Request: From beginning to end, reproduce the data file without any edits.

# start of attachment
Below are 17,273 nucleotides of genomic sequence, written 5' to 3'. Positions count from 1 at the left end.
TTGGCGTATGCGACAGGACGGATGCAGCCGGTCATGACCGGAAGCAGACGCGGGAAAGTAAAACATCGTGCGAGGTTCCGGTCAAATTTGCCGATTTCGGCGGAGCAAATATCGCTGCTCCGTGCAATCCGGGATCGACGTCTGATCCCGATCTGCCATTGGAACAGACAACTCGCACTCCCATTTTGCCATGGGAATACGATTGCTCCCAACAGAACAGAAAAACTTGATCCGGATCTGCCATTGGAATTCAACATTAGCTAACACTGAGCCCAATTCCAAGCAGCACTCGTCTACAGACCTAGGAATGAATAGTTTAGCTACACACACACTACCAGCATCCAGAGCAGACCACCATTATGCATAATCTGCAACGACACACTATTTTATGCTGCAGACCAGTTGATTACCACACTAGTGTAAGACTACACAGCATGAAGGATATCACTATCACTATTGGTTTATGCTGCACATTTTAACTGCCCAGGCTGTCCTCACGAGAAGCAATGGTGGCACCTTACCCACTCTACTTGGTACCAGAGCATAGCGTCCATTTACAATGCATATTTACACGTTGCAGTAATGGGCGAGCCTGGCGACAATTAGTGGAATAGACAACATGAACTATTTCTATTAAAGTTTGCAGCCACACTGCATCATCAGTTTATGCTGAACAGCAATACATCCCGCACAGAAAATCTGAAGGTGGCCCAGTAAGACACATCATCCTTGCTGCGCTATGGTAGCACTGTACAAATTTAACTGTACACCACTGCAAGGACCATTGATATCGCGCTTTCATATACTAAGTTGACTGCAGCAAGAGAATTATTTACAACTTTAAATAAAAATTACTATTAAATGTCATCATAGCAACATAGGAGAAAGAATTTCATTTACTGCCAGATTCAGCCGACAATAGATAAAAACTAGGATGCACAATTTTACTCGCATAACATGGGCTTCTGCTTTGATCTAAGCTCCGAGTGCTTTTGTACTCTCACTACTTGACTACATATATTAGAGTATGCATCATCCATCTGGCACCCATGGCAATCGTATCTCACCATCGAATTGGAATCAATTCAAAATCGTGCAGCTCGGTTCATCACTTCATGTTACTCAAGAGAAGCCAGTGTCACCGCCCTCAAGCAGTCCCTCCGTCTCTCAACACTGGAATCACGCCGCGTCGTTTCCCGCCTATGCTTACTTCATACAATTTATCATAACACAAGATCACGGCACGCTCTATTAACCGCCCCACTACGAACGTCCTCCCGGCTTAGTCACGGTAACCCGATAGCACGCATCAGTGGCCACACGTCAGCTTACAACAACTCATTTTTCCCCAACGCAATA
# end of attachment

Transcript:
Below are 17,273 nucleotides of genomic sequence, written 5' to 3'. Positions count from 1 at the left end.
TTGGCGTATGCGACAGGACGGATGCAGCCGGTCATGACCGGAAGCAGACGCGGGAAAGTAAAACATCGTGCGAGGTTCCGGTCAAATTTGCCGATTTCGGCGGAGCAAATATCGCTGCTCCGTGCAATCCGGGATCGACGTCTGATCCCGATCTGCCATTGGAACAGACAACTCGCACTCCCATTTTGCCATGGGAATACGATTGCTCCCAACAGAACAGAAAAACTTGATCCGGATCTGCCATTGGAATTCAACATTAGCTAACACTGAGCCCAATTCCAAGCAGCACTCGTCTACAGACCTAGGAATGAATAGTTTAGCTACACACACACTACCAGCATCCAGAGCAGACCACCATTATGCATAATCTGCAACGACACACTATTTTATGCTGCAGACCAGTTGATTACCACACTAGTGTAAGACTACACAGCATGAAGGATATCACTATCACTATTGGTTTATGCTGCACATTTTAACTGCCCAGGCTGTCCTCACGAGAAGCAATGGTGGCACCTTACCCACTCTACTTGGTACCAGAGCATAGCGTCCATTTACAATGCATATTTACACGTTGCAGTAATGGGCGAGCCTGGCGACAATTAGTGGAATAGACAACATGAACTATTTCTATTAAAGTTTGCAGCCACACTGCATCATCAGTTTATGCTGAACAGCAATACATCCCGCACAGAAAATCTGAAGGTGGCCCAGTAAGACACATCATCCTTGCTGCGCTATGGTAGCACTGTACAAATTTAACTGTACACCACTGCAAGGACCATTGATATCGCGCTTTCATATACTAAGTTGACTGCAGCAAGAGAATTATTTACAACTTTAAATAAAAATTACTATTAAATGTCATCATAGCAACATAGGAGAAAGAATTTCATTTACTGCCAGATTCAGCCGACAATAGATAAAAACTAGGATGCACAATTTTACTCGCATAACATGGGCTTCTGCTTTGATCTAAGCTCCGAGTGCTTTTGTACTCTCACTACTTGACTACATATATTAGAGTATGCATCATCCATCTGGCACCCATGGCAATCGTATCTCACCATCGAATTGGAATCAATTCAAAATCGTGCAGCTCGGTTCATCACTTCATGTTACTCAAGAGAAGCCAGTGTCACCGCCCTCAAGCAGTCCCTCCGTCTCTCAACACTGGAATCACGCCGCGTCGTTTCCCGCCTATGCTTACTTCATACAATTTATCATAACACAAGATCACGGCACGCTCTATTAACCGCCCCACTACGAACGTCCTCCCGGCTTAGTCACGGTAACCCGATAGCACGCATCAGTGGCCACACGTCAGCTTACAACAACTCATTTTTCCCCAACGCAATA